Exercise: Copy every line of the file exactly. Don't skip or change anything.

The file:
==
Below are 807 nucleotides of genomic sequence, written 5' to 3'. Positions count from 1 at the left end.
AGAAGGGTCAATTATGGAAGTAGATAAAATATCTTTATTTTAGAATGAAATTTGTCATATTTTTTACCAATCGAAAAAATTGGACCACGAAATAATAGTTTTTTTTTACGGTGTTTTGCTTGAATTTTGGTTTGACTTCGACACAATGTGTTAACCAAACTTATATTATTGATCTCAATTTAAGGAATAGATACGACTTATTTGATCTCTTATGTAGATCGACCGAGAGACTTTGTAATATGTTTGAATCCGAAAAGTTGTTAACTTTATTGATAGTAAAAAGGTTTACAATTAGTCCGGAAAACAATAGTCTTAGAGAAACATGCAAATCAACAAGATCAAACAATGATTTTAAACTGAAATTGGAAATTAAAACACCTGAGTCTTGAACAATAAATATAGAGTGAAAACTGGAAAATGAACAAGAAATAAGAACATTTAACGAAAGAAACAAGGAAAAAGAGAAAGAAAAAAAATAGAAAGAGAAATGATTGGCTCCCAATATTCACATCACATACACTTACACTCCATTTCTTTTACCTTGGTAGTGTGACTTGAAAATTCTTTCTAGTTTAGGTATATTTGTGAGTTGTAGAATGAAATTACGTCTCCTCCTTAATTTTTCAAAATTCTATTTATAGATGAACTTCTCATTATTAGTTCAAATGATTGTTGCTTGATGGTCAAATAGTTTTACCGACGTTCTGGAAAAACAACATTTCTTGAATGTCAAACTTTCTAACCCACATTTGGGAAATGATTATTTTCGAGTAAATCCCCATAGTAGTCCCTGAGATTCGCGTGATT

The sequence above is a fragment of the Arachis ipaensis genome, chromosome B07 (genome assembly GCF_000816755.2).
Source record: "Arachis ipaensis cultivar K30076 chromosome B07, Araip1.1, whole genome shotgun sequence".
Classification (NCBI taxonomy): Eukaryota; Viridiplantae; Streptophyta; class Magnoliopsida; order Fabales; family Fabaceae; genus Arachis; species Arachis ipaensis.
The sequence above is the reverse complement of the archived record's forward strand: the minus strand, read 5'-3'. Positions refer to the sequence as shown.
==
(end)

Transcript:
Below are 807 nucleotides of genomic sequence, written 5' to 3'. Positions count from 1 at the left end.
AGAAGGGTCAATTATGGAAGTAGATAAAATATCTTTATTTTAGAATGAAATTTGTCATATTTTTTACCAATCGAAAAAATTGGACCACGAAATAATAGTTTTTTTTTACGGTGTTTTGCTTGAATTTTGGTTTGACTTCGACACAATGTGTTAACCAAACTTATATTATTGATCTCAATTTAAGGAATAGATACGACTTATTTGATCTCTTATGTAGATCGACCGAGAGACTTTGTAATATGTTTGAATCCGAAAAGTTGTTAACTTTATTGATAGTAAAAAGGTTTACAATTAGTCCGGAAAACAATAGTCTTAGAGAAACATGCAAATCAACAAGATCAAACAATGATTTTAAACTGAAATTGGAAATTAAAACACCTGAGTCTTGAACAATAAATATAGAGTGAAAACTGGAAAATGAACAAGAAATAAGAACATTTAACGAAAGAAACAAGGAAAAAGAGAAAGAAAAAAAATAGAAAGAGAAATGATTGGCTCCCAATATTCACATCACATACACTTACACTCCATTTCTTTTACCTTGGTAGTGTGACTTGAAAATTCTTTCTAGTTTAGGTATATTTGTGAGTTGTAGAATGAAATTACGTCTCCTCCTTAATTTTTCAAAATTCTATTTATAGATGAACTTCTCATTATTAGTTCAAATGATTGTTGCTTGATGGTCAAATAGTTTTACCGACGTTCTGGAAAAACAACATTTCTTGAATGTCAAACTTTCTAACCCACATTTGGGAAATGATTATTTTCGAGTAAATCCCCATAGTAGTCCCTGAGATTCGCGTGATT

The sequence above is a fragment of the Arachis ipaensis genome, chromosome B07 (genome assembly GCF_000816755.2).
Source record: "Arachis ipaensis cultivar K30076 chromosome B07, Araip1.1, whole genome shotgun sequence".
Classification (NCBI taxonomy): Eukaryota; Viridiplantae; Streptophyta; class Magnoliopsida; order Fabales; family Fabaceae; genus Arachis; species Arachis ipaensis.
The sequence above is the reverse complement of the archived record's forward strand: the minus strand, read 5'-3'. Positions refer to the sequence as shown.